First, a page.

The Sick Lion
A Lion, unable from old age and infirmities to provide himself with food by force, resolved to do so by artifice. He returned to his den, and lying down there, pretended to be sick, taking care that his sickness should be publicly known. The beasts expressed their sorrow, and came one by one to his den, where the Lion devoured them. After many of the beasts had thus disappeared, the Fox discovered the trick and presenting himself to the Lion, stood on the outside of the cave, at a respectful distance, and asked him how he was. “I am very middling,” replied the Lion, “but why do you stand without? Pray enter within to talk with me.” “No, thank you,” said the Fox. “I notice that there are many prints of feet entering your cave, but I see no trace of any returning.”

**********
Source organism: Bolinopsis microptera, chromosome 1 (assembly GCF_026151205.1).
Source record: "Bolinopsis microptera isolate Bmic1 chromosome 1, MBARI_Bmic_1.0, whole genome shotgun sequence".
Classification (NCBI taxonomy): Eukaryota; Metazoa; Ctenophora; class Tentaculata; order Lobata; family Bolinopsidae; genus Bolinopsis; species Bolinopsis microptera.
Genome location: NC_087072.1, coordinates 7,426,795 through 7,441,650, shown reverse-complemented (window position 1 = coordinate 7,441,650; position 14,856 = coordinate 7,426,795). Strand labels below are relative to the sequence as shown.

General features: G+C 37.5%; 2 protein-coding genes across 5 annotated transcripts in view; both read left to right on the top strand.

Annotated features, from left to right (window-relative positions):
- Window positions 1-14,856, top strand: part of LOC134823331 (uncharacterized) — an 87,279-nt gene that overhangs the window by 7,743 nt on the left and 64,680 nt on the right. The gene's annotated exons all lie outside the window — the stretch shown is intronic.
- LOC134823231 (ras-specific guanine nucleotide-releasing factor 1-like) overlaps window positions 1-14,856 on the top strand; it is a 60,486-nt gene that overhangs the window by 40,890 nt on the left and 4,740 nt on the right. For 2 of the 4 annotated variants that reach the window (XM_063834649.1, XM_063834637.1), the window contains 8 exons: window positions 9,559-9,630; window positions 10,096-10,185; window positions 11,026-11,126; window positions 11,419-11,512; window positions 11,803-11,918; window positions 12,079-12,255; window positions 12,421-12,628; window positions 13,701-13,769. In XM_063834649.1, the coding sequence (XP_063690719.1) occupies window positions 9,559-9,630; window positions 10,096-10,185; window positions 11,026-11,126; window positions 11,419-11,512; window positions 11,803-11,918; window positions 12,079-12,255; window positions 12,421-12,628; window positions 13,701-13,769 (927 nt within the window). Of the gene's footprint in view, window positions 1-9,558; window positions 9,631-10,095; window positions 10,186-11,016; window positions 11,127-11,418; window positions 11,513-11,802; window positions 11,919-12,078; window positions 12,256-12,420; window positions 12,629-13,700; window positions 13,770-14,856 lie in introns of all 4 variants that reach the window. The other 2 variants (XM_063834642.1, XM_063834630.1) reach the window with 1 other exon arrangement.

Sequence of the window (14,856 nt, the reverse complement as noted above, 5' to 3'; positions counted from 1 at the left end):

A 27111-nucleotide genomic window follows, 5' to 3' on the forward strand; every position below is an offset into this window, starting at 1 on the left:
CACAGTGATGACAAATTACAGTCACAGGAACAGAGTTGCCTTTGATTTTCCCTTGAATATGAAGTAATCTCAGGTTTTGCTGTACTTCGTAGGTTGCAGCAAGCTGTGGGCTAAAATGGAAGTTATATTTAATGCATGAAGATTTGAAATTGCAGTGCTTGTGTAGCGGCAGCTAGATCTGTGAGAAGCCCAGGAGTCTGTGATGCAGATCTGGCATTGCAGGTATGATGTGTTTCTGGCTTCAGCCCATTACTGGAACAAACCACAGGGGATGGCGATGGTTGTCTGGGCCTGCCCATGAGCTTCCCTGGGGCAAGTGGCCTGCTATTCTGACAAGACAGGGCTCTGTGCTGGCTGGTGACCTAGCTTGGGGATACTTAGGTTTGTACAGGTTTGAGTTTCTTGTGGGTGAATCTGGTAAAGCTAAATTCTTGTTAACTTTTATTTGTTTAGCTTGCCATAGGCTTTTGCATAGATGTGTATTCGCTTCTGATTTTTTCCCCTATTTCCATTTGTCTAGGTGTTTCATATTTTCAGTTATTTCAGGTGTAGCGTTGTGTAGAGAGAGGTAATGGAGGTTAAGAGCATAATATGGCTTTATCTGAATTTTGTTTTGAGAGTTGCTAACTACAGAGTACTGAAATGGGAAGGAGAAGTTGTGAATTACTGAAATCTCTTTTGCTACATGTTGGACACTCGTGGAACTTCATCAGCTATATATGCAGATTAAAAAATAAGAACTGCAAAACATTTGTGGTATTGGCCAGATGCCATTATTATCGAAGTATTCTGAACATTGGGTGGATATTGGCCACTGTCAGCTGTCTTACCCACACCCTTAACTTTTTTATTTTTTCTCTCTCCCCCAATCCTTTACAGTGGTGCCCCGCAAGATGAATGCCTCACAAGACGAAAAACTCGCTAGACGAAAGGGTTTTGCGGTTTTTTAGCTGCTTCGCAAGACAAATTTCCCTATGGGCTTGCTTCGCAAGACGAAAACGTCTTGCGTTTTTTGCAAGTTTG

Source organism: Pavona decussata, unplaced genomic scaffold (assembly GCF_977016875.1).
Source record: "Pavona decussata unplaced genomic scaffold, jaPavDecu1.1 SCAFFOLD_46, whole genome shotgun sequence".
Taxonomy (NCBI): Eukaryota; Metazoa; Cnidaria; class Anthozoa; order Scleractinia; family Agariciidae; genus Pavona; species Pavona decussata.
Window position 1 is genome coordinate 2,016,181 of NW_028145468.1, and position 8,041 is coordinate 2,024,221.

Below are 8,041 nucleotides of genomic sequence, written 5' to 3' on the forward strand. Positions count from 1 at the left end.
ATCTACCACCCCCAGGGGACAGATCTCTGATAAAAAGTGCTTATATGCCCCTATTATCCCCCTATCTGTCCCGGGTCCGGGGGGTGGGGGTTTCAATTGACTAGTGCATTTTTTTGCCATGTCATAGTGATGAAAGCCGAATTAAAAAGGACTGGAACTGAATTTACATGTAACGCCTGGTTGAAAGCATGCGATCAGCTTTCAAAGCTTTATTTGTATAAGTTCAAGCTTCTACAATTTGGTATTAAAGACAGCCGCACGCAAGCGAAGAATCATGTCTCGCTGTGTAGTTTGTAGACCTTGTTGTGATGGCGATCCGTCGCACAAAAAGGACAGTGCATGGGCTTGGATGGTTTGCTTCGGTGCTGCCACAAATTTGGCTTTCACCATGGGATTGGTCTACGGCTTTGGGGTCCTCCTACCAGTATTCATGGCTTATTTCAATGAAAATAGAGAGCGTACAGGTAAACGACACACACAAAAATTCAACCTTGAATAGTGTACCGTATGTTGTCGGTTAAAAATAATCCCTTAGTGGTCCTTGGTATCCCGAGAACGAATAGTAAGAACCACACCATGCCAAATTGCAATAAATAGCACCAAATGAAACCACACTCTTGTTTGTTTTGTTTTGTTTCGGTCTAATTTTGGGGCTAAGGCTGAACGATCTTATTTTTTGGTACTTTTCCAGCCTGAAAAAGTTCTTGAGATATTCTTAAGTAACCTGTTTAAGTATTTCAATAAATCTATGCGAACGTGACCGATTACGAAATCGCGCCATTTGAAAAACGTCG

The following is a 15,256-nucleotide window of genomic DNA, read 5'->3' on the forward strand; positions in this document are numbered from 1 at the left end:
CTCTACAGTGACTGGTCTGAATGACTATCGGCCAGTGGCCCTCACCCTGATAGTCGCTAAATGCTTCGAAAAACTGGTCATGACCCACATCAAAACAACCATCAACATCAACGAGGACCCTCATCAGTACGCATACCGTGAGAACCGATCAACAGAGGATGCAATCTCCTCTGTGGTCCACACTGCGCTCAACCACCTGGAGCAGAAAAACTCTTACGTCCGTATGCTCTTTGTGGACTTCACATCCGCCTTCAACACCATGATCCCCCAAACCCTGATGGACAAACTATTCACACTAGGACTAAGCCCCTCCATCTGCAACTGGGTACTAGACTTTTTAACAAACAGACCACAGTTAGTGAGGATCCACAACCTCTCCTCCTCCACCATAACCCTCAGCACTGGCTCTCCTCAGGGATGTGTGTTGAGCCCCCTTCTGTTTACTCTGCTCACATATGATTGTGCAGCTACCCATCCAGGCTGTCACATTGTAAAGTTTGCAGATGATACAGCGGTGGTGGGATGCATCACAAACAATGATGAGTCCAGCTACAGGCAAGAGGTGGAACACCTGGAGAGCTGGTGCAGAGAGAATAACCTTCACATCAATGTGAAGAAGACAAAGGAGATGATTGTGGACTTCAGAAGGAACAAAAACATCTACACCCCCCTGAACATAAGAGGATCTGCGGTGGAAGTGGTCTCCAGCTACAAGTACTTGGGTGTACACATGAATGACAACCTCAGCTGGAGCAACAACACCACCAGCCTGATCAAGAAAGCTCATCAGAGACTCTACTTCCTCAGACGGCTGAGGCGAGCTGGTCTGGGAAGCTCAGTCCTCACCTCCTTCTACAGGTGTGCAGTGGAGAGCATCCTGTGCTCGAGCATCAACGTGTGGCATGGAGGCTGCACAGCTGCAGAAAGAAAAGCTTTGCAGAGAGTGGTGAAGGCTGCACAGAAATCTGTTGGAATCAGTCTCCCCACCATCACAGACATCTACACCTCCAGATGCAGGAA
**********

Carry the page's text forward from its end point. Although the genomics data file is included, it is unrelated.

The moral of the story is: He is wise who is warned by the misfortune of others.
- infirmity (noun): weakness
- artifice (noun): cleverness
- devour (verb): to eat quickly and fully
- middling (adjective): okay; neither good nor bad
- trace (noun): a small amount
The Sick Lion is one of the famous Aesop’s Fables. A “fable” is a short story, typically with animals as characters, telling a moral or lesson.
Read by: Tara Benwell